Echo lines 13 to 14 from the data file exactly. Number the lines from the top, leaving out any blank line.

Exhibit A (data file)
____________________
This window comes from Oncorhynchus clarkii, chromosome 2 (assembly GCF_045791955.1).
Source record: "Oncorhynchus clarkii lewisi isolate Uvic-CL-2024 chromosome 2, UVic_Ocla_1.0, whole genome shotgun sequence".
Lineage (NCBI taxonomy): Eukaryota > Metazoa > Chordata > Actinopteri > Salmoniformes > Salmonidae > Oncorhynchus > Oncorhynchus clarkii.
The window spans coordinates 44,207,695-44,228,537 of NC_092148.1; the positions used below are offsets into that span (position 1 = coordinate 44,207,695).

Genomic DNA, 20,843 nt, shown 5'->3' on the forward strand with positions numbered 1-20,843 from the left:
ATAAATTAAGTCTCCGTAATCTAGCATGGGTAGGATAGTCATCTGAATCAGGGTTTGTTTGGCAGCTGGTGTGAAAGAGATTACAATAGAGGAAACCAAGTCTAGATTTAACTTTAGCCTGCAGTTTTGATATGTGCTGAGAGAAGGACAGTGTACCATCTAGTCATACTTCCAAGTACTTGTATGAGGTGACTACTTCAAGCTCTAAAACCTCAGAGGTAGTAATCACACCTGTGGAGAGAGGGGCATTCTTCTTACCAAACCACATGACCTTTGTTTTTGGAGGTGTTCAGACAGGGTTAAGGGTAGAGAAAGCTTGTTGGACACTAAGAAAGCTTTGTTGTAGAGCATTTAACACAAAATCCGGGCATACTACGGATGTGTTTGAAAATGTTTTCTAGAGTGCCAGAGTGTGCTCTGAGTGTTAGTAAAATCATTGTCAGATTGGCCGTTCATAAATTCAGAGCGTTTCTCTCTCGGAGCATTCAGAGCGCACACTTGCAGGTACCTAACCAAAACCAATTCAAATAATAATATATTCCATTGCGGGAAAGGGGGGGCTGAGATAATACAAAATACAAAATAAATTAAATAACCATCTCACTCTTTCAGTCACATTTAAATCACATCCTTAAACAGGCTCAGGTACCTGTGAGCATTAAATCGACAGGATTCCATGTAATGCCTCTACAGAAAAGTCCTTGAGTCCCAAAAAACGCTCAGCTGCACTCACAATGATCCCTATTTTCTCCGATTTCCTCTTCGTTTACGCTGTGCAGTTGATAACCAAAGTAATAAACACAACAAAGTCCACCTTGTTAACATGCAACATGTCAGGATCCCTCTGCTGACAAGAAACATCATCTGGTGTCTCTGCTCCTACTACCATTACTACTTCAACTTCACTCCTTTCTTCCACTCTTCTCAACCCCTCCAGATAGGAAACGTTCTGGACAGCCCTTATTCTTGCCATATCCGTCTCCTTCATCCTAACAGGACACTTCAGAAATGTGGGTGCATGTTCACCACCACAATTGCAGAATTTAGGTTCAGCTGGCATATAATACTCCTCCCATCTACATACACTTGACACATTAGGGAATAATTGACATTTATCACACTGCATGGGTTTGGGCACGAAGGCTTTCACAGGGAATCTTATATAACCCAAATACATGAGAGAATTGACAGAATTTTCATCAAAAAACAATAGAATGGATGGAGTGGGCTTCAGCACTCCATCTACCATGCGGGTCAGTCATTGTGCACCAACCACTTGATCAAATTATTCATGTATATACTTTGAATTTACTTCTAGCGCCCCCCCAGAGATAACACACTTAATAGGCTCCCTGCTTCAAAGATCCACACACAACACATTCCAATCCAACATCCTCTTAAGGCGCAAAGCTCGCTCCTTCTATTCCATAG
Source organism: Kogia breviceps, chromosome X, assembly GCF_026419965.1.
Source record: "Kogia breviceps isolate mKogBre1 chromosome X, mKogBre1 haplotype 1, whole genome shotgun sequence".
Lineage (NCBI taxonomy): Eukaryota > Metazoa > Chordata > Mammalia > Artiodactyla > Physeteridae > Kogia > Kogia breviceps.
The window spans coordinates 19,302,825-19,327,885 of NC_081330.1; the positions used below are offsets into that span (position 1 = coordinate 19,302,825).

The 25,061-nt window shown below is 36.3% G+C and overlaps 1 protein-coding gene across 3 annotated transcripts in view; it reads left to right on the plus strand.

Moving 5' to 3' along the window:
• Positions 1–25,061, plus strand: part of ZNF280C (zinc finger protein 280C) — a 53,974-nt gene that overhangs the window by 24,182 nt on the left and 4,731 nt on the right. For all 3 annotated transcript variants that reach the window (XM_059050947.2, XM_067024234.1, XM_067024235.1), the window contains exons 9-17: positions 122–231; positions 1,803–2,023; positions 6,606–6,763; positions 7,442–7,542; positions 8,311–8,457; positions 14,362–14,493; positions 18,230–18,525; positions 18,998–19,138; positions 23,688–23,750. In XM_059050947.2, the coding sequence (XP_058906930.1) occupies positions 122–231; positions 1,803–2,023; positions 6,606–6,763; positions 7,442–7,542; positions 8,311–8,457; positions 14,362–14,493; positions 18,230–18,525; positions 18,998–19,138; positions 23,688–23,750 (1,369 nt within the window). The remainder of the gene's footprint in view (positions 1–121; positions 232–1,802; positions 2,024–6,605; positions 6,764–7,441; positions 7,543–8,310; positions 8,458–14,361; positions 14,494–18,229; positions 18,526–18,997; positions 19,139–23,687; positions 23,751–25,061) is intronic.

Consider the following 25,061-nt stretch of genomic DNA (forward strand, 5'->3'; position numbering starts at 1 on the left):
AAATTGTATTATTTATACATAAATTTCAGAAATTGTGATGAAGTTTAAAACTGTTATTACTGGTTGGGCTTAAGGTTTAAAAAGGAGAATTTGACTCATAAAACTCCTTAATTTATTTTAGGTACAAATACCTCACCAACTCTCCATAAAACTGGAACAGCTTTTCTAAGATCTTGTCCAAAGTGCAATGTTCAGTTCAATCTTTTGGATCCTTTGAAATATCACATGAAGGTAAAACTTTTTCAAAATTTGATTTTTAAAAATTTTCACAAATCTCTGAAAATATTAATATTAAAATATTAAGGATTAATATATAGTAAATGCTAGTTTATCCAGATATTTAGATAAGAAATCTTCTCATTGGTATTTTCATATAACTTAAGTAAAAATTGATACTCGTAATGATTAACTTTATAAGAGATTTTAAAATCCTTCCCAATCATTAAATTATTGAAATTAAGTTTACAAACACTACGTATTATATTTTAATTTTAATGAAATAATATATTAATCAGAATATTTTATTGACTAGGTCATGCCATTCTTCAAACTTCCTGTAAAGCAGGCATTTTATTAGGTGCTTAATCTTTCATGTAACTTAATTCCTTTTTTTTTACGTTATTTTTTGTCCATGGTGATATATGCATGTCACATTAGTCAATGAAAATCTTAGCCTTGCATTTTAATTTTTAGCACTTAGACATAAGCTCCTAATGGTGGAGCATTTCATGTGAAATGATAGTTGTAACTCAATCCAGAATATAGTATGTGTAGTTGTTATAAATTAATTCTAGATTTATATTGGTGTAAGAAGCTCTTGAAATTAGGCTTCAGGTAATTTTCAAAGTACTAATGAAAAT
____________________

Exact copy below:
• Positions 1–25,061, plus strand: part of ZNF280C (zinc finger protein 280C) — a 53,974-nt gene that overhangs the window by 24,182 nt on the left and 4,731 nt on the right. For all 3 annotated transcript variants that reach the window (XM_059050947.2, XM_067024234.1, XM_067024235.1), the window contains exons 9-17: positions 122–231; positions 1,803–2,023; positions 6,606–6,763; positions 7,442–7,542; positions 8,311–8,457; positions 14,362–14,493; positions 18,230–18,525; positions 18,998–19,138; positions 23,688–23,750. In XM_059050947.2, the coding sequence (XP_058906930.1) occupies positions 122–231; positions 1,803–2,023; positions 6,606–6,763; positions 7,442–7,542; positions 8,311–8,457; positions 14,362–14,493; positions 18,230–18,525; positions 18,998–19,138; positions 23,688–23,750 (1,369 nt within the window). The remainder of the gene's footprint in view (positions 1–121; positions 232–1,802; positions 2,024–6,605; positions 6,764–7,441; positions 7,543–8,310; positions 8,458–14,361; positions 14,494–18,229; positions 18,526–18,997; positions 19,139–23,687; positions 23,751–25,061) is intronic.

Consider the following 25,061-nt stretch of genomic DNA (forward strand, 5'->3'; position numbering starts at 1 on the left):